WW hen you’re feeling physically unwell, looking after yourself is straightforward. You take time off from work to rest and recuperate. However, if you are mentally exhausted or struggling, the options aren’t as clear. With one in five Australians and New Zealanders affected by mental illness, ensuring you know the signs that something isn’t right is more important than ever.
What are the warning signs?
It can be hard to put your hand up and say, “I need help”, which is why keeping an eye on the key signs indicating someone (or you) might be struggling is so important. Some warning signs are recurring physical symptoms like headaches or stomach aches, or realising your moods are often low.
With friends or family, you might see changes in their behaviours, such as withdrawing from social situations.
What are some practical tips I can implement to help support my mental health?
Be kind to yourself—eat well, sleep well, and exercise. Stay socially connected and find that special thing that keeps you going. Go for a walk outside, a dip in the ocean, or whatever will make you feel recharged.
Food matters too! Make sure you’re eating a balanced diet full of fruits and veggies. Here are three more food tips:
- Include foods rich in omega-3 fatty acids.
The type of fats you eat can have a profound effect on your brain function. The cells that transmit signals in the brain are unusually rich in omega-3 fats, meaning this fat is really important. Try linseeds, walnuts, or omega-3-enriched eggs.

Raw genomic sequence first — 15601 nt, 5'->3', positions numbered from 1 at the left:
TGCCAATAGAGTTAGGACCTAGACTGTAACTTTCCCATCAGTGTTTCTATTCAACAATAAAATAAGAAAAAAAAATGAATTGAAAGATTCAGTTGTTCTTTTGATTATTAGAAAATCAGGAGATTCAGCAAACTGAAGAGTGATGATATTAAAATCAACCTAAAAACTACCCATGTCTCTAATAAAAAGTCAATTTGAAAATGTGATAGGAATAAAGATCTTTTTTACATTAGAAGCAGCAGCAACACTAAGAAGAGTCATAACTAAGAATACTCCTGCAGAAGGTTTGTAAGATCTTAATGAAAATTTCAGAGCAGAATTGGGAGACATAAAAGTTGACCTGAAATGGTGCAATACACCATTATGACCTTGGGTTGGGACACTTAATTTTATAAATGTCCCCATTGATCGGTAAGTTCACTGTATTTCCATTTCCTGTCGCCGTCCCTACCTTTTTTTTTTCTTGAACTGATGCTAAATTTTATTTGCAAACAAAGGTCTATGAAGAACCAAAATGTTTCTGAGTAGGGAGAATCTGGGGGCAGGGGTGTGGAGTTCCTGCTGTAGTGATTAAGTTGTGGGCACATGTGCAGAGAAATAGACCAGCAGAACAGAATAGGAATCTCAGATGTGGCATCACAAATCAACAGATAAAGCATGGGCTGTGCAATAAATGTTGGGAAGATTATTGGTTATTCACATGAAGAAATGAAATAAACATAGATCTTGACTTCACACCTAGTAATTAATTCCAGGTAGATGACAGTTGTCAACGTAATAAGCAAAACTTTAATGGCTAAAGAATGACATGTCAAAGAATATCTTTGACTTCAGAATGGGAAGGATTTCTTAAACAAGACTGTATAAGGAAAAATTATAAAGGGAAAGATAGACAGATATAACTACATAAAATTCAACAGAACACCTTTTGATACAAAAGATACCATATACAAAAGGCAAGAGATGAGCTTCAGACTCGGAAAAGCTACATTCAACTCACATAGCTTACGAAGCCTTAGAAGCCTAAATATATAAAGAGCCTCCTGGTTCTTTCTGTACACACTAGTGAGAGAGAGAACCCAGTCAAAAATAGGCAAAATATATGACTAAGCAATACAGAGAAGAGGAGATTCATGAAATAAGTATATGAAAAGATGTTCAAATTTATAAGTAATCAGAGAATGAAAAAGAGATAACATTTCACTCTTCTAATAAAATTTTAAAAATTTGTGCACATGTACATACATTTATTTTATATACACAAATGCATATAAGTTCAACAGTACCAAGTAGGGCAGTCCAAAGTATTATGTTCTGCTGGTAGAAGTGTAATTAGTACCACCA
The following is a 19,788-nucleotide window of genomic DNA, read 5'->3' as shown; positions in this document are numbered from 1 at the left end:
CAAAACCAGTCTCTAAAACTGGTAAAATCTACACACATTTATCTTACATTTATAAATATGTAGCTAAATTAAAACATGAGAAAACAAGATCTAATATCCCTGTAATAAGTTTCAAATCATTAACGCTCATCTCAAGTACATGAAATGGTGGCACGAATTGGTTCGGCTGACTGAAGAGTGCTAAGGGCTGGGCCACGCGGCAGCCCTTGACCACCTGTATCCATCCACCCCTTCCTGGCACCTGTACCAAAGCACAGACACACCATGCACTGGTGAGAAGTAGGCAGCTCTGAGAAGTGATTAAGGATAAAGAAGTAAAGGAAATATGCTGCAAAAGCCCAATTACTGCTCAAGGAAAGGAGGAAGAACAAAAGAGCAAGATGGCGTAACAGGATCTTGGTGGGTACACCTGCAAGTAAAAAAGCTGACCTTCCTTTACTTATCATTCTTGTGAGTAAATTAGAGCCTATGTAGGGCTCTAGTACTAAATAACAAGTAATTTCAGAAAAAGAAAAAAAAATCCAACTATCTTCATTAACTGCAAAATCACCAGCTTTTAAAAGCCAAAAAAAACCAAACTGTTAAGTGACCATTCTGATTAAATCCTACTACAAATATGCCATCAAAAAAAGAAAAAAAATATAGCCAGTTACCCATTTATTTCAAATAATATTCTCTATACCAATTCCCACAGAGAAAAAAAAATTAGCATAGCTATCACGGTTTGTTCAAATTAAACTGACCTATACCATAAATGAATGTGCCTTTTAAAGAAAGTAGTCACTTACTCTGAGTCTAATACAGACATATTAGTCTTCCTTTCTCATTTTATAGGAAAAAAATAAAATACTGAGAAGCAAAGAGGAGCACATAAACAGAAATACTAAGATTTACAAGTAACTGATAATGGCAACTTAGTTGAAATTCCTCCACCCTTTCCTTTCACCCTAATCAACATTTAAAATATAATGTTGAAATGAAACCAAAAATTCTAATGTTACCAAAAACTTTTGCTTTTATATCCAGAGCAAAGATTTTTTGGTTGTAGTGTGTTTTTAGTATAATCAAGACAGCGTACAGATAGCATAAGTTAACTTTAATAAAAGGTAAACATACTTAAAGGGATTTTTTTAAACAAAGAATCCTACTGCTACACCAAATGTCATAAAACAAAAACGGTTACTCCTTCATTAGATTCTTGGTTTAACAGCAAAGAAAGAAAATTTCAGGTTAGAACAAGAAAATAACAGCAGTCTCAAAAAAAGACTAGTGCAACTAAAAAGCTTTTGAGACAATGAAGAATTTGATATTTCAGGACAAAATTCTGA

- Drink plenty of water.
Aim for at least eight glasses daily. Adequate water is needed to keep brain cells functioning optimally.
- Get friendly with fermented foods. Healthy gut, healthy mind.
Fermented foods containing probiotics help reduce stress. Fermented foods include yoghurt with active cultures, kefir, tempeh, and sauerkraut.
Tips to support mental health
Have a good breakfast. It will refuel your brain, lift your mood, and lower stress levels. Breakfast is brain food!
Eat foods rich in B vitamins. Vitamin B12 and folate in particular can assist with low mood and depression. These vitamins can be found in wholegrain breads and high-fibre breakfast cereals, green leafy vegetables, soybeans and other legumes, sunflower seeds, and low-fat dairy or B12-fortified soy milk.
Activate yourself. Go for a walk outside or take a dip in the ocean—whatever will make you feel recharged. Walk daily to boost your self-esteem, distract yourself from negative thought processes, and help you sleep better.